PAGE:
Best Long Range Wireless Cards for Linux
We compare four of the most popular long-range wireless cards for use with linux. These cards are popular with linux users because of their power (range), their good sensitivity, and for the fact that they all use well supported chipsets with very good linux driver support. These cards can be used for everyday wireless networking, but importantly, are capable of performing wireless packet injection and monitor mode, and as such are well suited for penetration testing with the likes of Kali Linux and its venerable predecessor BackTrack Linux. Here we look specifically at their sensitivity capabilities.
The chart above plots the sensitivity test results from the four cards and the data obtained using the same 9dBi omni for each.
The results show a striking view of the sensitivity differences across this selection of cards. As expected the ever popular alfa AWUS036H demonstrates its superior capabilities, besting its nearest rival by an average of over 10dBm! Slightly unfortunately though, it hails from an earlier time and predates the wireless-N standard. For this reason it may interest some to look further than this otherwise clear winner (in the sensitivity department) if you require more than wireless-G. Each of the three remaining cards are wireless-N capable, but not dual band. A bit further down we reference an alfa dual band card (but as yet it is untested). In second place is the alfa AWUS036NEH. Perhaps surprisinigly, the NEH bests its larger and more powerful (transmit wise) sibling, the alfa AWUS036NH. The two cards utilize the same (RT3070) chipset and accordingly one might expect them to have very similar characteristics but this graph tells a different tale. The NEH seems to be the more sensitive card, being a clear 6dBm (4x) more sensitive than the NH. Let us not neglect the fact however that the larger NH is twice as powerful on the transmit side. In last place we find the TL-WN722N from TP-Link.
The chart above shows the relative differences between the four different antennas that were used in the tests. All four tests were done using the AWUS036H. The four (omni rubber-duck) antennas are
- the 4dbi antenna that shipped with the TL-WN722N
- the 5dbi antenna that ships standard with many of the alfas
- a d-link 7dbi antenna
- an alfa branded 9dbi antenna
As might be expected, the antenna size differences in this test had a smaller overall effect than the differences between the cards themselves.
The above chart is a duplicate of the first one on this page, but with the test laptop’s internal Centrino wireless-N 1000 card’s results overlayed as well. This way we can see the relative differences between that (default) card and the others. As shown, it actually does slightly better overall than the TL-WN722N! However, it is important to note here that sensitivity is not the only factor to consider in these tests. Transmit power is just as important an indicator, and in this respect the TL-WN722N is significantly better with 100mW transmit power as compared to the Centrino’s meagre 25mW. The alfas are the clear winners in this round however, with the 1000mW of the AWUS036H and AWUS036NEH, and 2000mW of the AWUS036NH.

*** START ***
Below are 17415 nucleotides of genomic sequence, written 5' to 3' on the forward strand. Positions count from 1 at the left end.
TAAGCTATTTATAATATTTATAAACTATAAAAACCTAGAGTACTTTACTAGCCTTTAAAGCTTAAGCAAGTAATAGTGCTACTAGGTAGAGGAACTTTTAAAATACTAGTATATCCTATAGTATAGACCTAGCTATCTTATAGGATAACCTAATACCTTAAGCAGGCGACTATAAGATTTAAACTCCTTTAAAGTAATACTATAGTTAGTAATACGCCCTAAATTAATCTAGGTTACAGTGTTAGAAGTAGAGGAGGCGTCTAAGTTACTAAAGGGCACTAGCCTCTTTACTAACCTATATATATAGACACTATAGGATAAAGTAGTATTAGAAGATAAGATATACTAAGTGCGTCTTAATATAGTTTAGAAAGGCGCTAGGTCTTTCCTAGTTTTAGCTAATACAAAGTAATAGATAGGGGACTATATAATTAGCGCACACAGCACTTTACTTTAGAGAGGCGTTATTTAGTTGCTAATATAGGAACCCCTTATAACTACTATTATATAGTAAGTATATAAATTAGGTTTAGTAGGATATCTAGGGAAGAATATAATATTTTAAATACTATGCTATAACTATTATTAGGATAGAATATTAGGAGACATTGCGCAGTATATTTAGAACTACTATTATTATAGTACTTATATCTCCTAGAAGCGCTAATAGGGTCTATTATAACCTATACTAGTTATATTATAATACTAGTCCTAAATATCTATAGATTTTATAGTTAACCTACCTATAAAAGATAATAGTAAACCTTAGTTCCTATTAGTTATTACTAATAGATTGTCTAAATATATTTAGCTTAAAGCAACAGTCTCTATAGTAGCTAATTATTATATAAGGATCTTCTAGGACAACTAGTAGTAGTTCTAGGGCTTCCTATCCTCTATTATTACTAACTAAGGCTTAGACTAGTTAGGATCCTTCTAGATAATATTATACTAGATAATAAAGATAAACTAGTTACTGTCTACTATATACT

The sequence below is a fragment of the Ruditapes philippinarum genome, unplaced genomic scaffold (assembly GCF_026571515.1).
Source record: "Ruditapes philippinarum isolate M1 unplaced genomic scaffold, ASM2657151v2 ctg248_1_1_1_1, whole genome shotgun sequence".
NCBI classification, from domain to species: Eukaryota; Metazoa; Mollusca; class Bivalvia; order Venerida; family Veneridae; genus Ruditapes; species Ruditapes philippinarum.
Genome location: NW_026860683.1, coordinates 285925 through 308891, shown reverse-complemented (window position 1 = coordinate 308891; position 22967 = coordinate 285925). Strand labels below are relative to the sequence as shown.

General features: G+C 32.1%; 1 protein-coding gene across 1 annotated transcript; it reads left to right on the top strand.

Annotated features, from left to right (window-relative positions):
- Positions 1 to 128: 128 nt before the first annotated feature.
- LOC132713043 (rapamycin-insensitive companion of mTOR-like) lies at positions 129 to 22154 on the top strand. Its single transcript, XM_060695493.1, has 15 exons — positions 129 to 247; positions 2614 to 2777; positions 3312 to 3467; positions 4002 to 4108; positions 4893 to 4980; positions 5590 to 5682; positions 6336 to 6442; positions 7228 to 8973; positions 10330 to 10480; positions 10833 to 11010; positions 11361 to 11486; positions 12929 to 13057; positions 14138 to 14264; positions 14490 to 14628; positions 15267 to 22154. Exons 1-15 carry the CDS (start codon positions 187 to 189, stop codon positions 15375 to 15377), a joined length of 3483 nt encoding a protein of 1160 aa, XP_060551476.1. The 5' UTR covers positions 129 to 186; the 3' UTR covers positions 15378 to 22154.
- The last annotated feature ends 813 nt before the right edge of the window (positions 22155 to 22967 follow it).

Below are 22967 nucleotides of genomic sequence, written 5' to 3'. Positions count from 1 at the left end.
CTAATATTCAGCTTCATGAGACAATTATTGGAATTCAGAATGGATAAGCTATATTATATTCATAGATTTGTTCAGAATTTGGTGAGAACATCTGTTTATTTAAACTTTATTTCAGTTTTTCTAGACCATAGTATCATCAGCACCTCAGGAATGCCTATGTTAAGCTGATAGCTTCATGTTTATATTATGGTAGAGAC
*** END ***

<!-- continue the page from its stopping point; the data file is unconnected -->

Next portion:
In fact transmit power could be the deciding factor in many people’s decisions of which card to use. If two way communication is required it is not enough that your card is able to “hear” many accesspoints. It is imperative also that it is able to “be heard” in order to communicate. It is likely that many of these cards are sensitive enough that they are able to “hear” more accesspoints than are able to “hear” them. And so transmit power might become a critical factor in one’s purchasing decision. In the next part of this article we will look more specifically at the importance of transmit power.
The above table lists the cards’ sensitivity and transmit power according to their respective manufacturers’ websites.
These tests were performed using Kali linux version 1.0.6 64 bit iso, by collecting two sets of 200 data samples for each card/antenna combination in a round robin fashion and then keeping only the intersection of each set. This means in other words that for an access point to be counted as “detected” by the card/antenna combination it had to be detected in both instances of the testing. The samples were collected by active probe via the command iwconfig. For the purposes of this test, each access point’s data was then averaged to find the mean signal level detected. Each test was carefully controlled and as close as possible to identical to the others. The only difference was the time at which each test occurred.
All three alfas detected a similar number of access points, with the TP-Link (and the internal Centrino card) detecting significantly fewer:
- AWUS036H (43)
- AWUS036NEH (43)
- AWUS036NH (44)
- TL-WN722N (33)
- Centrino internal (32)
Three other cards from alfa, which we have as yet not tested here but which nonetheless may be worth keeping in mind as we have seen positive reports as to their functionality in linux for penetration testing with kali linux are
which are all wireless-N capable cards. The AWUS051NH is also 5GHz capable.